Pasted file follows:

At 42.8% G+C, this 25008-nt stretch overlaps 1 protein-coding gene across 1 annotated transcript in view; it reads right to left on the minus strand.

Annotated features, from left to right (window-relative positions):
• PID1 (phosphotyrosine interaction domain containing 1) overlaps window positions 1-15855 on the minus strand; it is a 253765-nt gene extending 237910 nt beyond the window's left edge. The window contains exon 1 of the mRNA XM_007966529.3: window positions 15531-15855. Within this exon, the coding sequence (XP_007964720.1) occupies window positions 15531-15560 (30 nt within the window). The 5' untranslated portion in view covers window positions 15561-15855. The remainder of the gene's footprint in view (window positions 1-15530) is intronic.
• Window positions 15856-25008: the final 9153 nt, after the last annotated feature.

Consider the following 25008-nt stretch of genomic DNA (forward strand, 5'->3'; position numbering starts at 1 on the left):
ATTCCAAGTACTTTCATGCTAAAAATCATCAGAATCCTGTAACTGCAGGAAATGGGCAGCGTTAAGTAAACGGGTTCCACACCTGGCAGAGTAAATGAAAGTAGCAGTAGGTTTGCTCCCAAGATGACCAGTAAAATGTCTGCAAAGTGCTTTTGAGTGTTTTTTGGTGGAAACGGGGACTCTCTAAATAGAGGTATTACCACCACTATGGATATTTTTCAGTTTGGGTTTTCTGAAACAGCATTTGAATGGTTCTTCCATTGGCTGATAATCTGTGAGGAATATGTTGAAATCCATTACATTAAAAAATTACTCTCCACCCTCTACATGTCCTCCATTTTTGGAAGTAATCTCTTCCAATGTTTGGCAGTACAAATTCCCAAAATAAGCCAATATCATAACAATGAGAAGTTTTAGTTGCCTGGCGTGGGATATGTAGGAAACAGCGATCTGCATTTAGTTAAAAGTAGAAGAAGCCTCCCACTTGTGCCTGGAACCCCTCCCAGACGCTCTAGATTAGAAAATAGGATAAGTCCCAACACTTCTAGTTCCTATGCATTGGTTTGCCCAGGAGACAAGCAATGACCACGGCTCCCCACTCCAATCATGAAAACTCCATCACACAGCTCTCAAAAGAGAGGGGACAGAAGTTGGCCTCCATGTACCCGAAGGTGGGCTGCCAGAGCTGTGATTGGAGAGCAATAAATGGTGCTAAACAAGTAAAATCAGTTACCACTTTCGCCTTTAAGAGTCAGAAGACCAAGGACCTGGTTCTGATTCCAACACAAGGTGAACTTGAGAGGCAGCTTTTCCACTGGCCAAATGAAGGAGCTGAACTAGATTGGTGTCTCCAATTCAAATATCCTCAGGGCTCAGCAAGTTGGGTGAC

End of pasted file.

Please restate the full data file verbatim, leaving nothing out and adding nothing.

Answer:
At 42.8% G+C, this 25008-nt stretch overlaps 1 protein-coding gene across 1 annotated transcript in view; it reads right to left on the minus strand.

Annotated features, from left to right (window-relative positions):
• PID1 (phosphotyrosine interaction domain containing 1) overlaps window positions 1-15855 on the minus strand; it is a 253765-nt gene extending 237910 nt beyond the window's left edge. The window contains exon 1 of the mRNA XM_007966529.3: window positions 15531-15855. Within this exon, the coding sequence (XP_007964720.1) occupies window positions 15531-15560 (30 nt within the window). The 5' untranslated portion in view covers window positions 15561-15855. The remainder of the gene's footprint in view (window positions 1-15530) is intronic.
• Window positions 15856-25008: the final 9153 nt, after the last annotated feature.

Consider the following 25008-nt stretch of genomic DNA (forward strand, 5'->3'; position numbering starts at 1 on the left):
ATTCCAAGTACTTTCATGCTAAAAATCATCAGAATCCTGTAACTGCAGGAAATGGGCAGCGTTAAGTAAACGGGTTCCACACCTGGCAGAGTAAATGAAAGTAGCAGTAGGTTTGCTCCCAAGATGACCAGTAAAATGTCTGCAAAGTGCTTTTGAGTGTTTTTTGGTGGAAACGGGGACTCTCTAAATAGAGGTATTACCACCACTATGGATATTTTTCAGTTTGGGTTTTCTGAAACAGCATTTGAATGGTTCTTCCATTGGCTGATAATCTGTGAGGAATATGTTGAAATCCATTACATTAAAAAATTACTCTCCACCCTCTACATGTCCTCCATTTTTGGAAGTAATCTCTTCCAATGTTTGGCAGTACAAATTCCCAAAATAAGCCAATATCATAACAATGAGAAGTTTTAGTTGCCTGGCGTGGGATATGTAGGAAACAGCGATCTGCATTTAGTTAAAAGTAGAAGAAGCCTCCCACTTGTGCCTGGAACCCCTCCCAGACGCTCTAGATTAGAAAATAGGATAAGTCCCAACACTTCTAGTTCCTATGCATTGGTTTGCCCAGGAGACAAGCAATGACCACGGCTCCCCACTCCAATCATGAAAACTCCATCACACAGCTCTCAAAAGAGAGGGGACAGAAGTTGGCCTCCATGTACCCGAAGGTGGGCTGCCAGAGCTGTGATTGGAGAGCAATAAATGGTGCTAAACAAGTAAAATCAGTTACCACTTTCGCCTTTAAGAGTCAGAAGACCAAGGACCTGGTTCTGATTCCAACACAAGGTGAACTTGAGAGGCAGCTTTTCCACTGGCCAAATGAAGGAGCTGAACTAGATTGGTGTCTCCAATTCAAATATCCTCAGGGCTCAGCAAGTTGGGTGAC